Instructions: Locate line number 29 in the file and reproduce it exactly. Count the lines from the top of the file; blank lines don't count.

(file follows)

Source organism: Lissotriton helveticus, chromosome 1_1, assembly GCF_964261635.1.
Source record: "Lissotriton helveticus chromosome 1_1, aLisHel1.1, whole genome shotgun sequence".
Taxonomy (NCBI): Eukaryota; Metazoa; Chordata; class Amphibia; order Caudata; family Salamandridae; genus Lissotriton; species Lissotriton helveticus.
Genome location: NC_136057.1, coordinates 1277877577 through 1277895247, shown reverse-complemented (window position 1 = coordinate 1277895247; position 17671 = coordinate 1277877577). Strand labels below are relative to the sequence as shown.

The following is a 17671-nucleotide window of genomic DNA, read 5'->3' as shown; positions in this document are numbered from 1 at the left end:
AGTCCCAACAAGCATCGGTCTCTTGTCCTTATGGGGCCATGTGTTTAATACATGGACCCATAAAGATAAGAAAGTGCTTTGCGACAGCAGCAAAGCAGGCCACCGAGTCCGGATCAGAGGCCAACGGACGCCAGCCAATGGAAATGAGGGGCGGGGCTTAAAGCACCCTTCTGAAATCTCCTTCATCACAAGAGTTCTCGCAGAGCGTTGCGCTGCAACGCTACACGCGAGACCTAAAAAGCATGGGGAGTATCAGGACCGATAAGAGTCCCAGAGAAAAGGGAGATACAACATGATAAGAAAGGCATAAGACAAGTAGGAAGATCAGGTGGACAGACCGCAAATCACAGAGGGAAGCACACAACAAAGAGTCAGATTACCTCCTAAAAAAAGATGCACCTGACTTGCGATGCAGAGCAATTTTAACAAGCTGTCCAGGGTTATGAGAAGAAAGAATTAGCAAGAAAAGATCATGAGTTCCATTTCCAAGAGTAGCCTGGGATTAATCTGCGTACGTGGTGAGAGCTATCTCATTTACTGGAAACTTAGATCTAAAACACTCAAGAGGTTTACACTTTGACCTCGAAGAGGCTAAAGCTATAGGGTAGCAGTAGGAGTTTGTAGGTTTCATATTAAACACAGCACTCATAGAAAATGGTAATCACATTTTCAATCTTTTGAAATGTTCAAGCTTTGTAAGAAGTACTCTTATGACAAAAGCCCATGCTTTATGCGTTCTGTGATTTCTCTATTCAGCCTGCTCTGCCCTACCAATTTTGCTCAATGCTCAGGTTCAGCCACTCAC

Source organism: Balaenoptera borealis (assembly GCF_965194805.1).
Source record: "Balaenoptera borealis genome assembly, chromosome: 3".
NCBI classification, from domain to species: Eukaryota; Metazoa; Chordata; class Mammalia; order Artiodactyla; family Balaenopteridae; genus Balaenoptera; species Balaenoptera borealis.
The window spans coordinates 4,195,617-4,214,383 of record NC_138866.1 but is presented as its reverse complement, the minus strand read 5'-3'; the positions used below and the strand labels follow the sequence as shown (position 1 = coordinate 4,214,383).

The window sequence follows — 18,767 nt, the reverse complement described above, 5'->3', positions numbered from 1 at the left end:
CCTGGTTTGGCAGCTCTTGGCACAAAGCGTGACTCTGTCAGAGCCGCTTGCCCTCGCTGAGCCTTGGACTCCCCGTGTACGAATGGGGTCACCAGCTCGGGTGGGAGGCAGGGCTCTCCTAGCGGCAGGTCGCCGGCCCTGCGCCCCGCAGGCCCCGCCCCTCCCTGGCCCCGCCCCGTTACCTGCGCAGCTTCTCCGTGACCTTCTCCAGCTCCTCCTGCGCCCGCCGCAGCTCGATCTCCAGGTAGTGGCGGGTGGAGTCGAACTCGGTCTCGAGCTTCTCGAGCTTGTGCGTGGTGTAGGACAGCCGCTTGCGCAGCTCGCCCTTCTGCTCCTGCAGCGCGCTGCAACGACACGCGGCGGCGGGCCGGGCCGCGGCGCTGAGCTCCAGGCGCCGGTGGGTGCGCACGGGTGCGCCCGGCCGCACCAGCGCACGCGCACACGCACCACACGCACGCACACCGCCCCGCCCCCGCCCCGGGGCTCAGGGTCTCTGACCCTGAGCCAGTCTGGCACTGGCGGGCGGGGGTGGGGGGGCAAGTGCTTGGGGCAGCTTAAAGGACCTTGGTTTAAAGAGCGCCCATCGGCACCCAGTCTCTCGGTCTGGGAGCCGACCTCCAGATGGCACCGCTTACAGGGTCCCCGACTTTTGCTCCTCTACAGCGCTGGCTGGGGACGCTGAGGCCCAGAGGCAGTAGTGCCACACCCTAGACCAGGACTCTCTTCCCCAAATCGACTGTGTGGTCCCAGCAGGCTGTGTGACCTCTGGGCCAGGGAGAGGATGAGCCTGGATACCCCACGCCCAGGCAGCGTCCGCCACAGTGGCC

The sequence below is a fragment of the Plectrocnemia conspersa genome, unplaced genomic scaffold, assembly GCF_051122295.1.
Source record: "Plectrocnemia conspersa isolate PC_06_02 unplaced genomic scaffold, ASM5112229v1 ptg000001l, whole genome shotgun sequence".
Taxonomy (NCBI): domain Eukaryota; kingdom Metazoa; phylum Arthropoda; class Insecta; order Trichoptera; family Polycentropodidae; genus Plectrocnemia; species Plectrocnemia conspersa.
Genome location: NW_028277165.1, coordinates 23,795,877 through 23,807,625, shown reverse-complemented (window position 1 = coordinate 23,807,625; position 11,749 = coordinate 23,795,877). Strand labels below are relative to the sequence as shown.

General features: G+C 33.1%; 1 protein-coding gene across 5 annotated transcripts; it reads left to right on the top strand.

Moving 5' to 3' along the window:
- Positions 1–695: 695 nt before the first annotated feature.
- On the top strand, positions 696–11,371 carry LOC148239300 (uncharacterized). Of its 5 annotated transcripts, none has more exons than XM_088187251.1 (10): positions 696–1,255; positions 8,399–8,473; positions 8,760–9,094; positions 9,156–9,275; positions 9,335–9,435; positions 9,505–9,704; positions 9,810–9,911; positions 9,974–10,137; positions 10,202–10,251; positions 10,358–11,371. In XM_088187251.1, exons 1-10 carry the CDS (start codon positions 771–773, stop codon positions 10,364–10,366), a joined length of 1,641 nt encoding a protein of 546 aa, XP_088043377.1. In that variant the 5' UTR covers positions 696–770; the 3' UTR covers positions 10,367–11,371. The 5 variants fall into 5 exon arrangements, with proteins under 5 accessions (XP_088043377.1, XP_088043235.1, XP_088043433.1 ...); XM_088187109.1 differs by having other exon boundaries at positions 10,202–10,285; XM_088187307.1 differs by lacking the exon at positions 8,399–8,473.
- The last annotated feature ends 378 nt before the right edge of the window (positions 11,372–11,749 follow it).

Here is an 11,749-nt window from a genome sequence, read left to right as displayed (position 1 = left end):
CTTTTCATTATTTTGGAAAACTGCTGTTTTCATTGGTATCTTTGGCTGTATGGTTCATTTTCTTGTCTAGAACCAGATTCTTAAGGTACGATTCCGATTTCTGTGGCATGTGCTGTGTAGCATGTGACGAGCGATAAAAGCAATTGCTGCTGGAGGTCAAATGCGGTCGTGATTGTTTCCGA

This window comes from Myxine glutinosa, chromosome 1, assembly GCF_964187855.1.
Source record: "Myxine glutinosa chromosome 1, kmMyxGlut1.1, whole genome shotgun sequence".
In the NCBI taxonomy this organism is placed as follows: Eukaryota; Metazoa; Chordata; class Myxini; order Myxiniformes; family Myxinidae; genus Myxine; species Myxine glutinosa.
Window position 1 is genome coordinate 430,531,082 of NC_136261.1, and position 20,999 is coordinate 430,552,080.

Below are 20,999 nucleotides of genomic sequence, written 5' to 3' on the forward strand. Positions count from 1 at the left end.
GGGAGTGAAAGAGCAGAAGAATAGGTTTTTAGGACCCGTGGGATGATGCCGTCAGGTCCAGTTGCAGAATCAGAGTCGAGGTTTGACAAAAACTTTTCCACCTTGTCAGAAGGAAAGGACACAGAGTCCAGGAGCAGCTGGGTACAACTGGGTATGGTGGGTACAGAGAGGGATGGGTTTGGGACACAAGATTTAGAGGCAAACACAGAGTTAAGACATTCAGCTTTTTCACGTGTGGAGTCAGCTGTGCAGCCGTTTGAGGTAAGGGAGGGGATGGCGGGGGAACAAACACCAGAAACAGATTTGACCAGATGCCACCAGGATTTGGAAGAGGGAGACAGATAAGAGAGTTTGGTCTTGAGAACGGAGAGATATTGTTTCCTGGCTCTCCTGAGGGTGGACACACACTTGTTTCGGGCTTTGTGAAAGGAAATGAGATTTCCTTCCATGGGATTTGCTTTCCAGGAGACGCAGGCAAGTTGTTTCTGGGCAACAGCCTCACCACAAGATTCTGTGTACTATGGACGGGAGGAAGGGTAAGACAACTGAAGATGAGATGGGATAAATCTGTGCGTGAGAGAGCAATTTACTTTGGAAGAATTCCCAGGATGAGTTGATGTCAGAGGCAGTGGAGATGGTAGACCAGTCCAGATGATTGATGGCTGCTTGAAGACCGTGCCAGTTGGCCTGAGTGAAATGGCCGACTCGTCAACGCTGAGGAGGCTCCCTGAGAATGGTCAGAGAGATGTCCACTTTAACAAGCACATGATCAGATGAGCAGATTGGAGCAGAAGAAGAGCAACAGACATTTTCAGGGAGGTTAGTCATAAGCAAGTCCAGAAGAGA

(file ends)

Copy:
GGGAGTGAAAGAGCAGAAGAATAGGTTTTTAGGACCCGTGGGATGATGCCGTCAGGTCCAGTTGCAGAATCAGAGTCGAGGTTTGACAAAAACTTTTCCACCTTGTCAGAAGGAAAGGACACAGAGTCCAGGAGCAGCTGGGTACAACTGGGTATGGTGGGTACAGAGAGGGATGGGTTTGGGACACAAGATTTAGAGGCAAACACAGAGTTAAGACATTCAGCTTTTTCACGTGTGGAGTCAGCTGTGCAGCCGTTTGAGGTAAGGGAGGGGATGGCGGGGGAACAAACACCAGAAACAGATTTGACCAGATGCCACCAGGATTTGGAAGAGGGAGACAGATAAGAGAGTTTGGTCTTGAGAACGGAGAGATATTGTTTCCTGGCTCTCCTGAGGGTGGACACACACTTGTTTCGGGCTTTGTGAAAGGAAATGAGATTTCCTTCCATGGGATTTGCTTTCCAGGAGACGCAGGCAAGTTGTTTCTGGGCAACAGCCTCACCACAAGATTCTGTGTACTATGGACGGGAGGAAGGGTAAGACAACTGAAGATGAGATGGGATAAATCTGTGCGTGAGAGAGCAATTTACTTTGGAAGAATTCCCAGGATGAGTTGATGTCAGAGGCAGTGGAGATGGTAGACCAGTCCAGATGATTGATGGCTGCTTGAAGACCGTGCCAGTTGGCCTGAGTGAAATGGCCGACTCGTCAACGCTGAGGAGGCTCCCTGAGAATGGTCAGAGAGATGTCCACTTTAACAAGCACATGATCAGATGAGCAGATTGGAGCAGAAGAAGAGCAACAGACATTTTCAGGGAGGTTAGTCATAAGCAAGTCCAGAAGAGA